Granted, they were fighting for something more than land.  There were ideas and ideologies (however meaningful or meaningless) symbolically attached to that little piece of land.  But where ideologies fail to be quantified and measured, we try to understand the cost of the many thousands of lives (some estimate approximately 200,000 deaths in the trenches alone) in the Western Front by the yards of mutilated earth which exchanged hands back-and-forth as if young school-children playing hot-potato.  Strategy, it seems, had little affect towards its intended goal; unless the goal was in fact mass-slaughter; in which case it succeeded quite well.

Education Helps Us Articulate Our Thoughts

My need in depicting the nature of trench warfare of WWI is an educational one.  Often our use of analogy comes where technical language fails at explanation.  Some of you may already be familiar with the discussion such that you have foresight enough to see where I will inevitably take this analogy.  Some of you lack, perhaps, the categories of understanding at this time to speak in well defined terms related to this subject (i.e. justice, inequality, discrimination, cultural appropriation, etc.).  This is, of course, nothing to be ashamed of.  It is not a lack of intellectual ability but rather of educational experience. Nor is this to insinuate that a lack of education is a person’s own fault.  Simply, we all have subjects and disciplines for which we lack understanding because we have never been educated in them due to constraints of time and resources.  

Regardless, we still can listen to someone speak on these subjects and understand them on an intuitive level.  For example, I was recently reading a book about evolution where the author describes a biochemical process using very technical language.  I’ve had a very limited education in chemistry so I was quite ignorant when it came to the technical names for the different proteins and molecules, yet I was not so lost in understanding the binding and breaking of atoms; again, not because I’ve studied it but that the basic concept of breaking and forming a bond is intuitively comprehensible.  But some limited study would obviously help not only my understanding of that biochemical process, but also my ability to think and speak critically about it.  In fact, that is one of the reasons for education itself; so that we might be more informed on a subject enough to develop our own thoughts and opinions, thinking critically about them.

For this reason, a helpful and achievable goal for the concerned individual is to become informed about a subject to the degree that they speak with more nuance and clarity about it.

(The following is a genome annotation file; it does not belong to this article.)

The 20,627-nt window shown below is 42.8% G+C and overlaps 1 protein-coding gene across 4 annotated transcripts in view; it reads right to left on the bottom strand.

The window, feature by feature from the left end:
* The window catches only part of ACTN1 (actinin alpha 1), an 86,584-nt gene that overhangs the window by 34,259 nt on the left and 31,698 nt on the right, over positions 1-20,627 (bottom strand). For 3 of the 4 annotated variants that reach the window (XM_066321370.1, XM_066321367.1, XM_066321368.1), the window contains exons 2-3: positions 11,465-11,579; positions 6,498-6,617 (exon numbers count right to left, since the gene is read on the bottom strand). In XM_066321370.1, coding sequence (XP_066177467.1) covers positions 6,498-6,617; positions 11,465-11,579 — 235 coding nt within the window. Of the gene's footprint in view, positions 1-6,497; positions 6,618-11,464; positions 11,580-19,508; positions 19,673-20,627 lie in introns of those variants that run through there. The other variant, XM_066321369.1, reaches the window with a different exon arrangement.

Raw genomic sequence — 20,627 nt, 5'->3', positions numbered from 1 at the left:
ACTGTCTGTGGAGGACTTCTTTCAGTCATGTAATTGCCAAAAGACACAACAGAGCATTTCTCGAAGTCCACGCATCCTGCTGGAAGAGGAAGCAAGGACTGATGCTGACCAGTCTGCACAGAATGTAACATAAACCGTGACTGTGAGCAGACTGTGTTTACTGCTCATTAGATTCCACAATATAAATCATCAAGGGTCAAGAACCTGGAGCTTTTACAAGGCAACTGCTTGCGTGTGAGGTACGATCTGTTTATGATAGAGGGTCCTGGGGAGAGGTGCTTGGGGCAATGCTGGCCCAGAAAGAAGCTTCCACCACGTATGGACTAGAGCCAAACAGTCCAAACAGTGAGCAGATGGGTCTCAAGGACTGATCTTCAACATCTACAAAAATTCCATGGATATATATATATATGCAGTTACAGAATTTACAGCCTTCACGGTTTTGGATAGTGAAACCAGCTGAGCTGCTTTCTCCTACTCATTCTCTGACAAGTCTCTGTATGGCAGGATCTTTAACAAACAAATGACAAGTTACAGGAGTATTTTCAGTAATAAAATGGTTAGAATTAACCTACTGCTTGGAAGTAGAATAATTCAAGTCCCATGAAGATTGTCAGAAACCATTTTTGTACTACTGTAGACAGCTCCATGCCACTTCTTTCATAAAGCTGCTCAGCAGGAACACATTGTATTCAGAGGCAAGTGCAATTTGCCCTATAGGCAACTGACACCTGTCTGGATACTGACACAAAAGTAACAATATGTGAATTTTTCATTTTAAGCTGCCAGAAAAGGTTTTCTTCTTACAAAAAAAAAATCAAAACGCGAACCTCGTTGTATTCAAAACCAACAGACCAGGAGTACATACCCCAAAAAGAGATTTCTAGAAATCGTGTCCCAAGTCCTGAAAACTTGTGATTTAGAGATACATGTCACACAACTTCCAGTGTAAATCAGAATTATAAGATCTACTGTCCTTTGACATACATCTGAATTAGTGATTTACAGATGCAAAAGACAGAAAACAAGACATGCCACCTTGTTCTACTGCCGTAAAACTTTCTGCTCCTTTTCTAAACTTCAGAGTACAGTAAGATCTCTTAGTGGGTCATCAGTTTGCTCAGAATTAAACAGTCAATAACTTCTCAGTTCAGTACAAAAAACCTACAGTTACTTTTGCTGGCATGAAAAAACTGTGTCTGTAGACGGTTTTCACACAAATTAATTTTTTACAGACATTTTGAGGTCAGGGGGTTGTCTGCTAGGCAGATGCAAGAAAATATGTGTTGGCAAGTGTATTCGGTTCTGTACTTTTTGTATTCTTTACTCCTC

Carrying the Analogy Further

Back to our trench warfare analogy.  My aim at utilizing the scenario of trench warfare could easily be construed as insinuating there is some kind of race-war happening either overtly among the streets of our cities and neighborhoods, or covertly among the nuanced and confusing mediums of media, entertainment, and culture at-large.  That is NOT my belief or position.  I do not believe there is some race or class-warfare being waged by government or social institutions, or other groups hell-bent on perpetuating race-inequalities for fear that those in control may lose their wealth or privileges or both.

Rather, my decision to use the analogy of trench warfare is meant to be a commentary on the divisive and ill-productive nature of the public discourse which does take place in our governmental institutions, across media platforms, in our universities, among our communities, and between friends, families, and coworkers.  How so?  What do I mean by that?

Explaining the Analogy

The public dialogue concerning racism in the U.S. is like the trench warfare of WWI in a variety of ways.  First let’s consider the polarization of the issue.  On one side there are those who claim that racism is so endemic to American society that it is described as systemic and structural; meaning, the very design or aim of American institutions is to advantage white persons and to disadvantage or discriminate against minorities (often, in particular Black-Americans).  The other side argues that racism is of little to no affect, or is negligible, in today’s America.  Further, that American society is something of a meritocracy; that is, each individual’s socio-economic status is purely a result of their own efforts, ambition, and abilities.  These positions often (but not always) fall strongly into partisan platforms, the DNC being the former and the GOP the latter.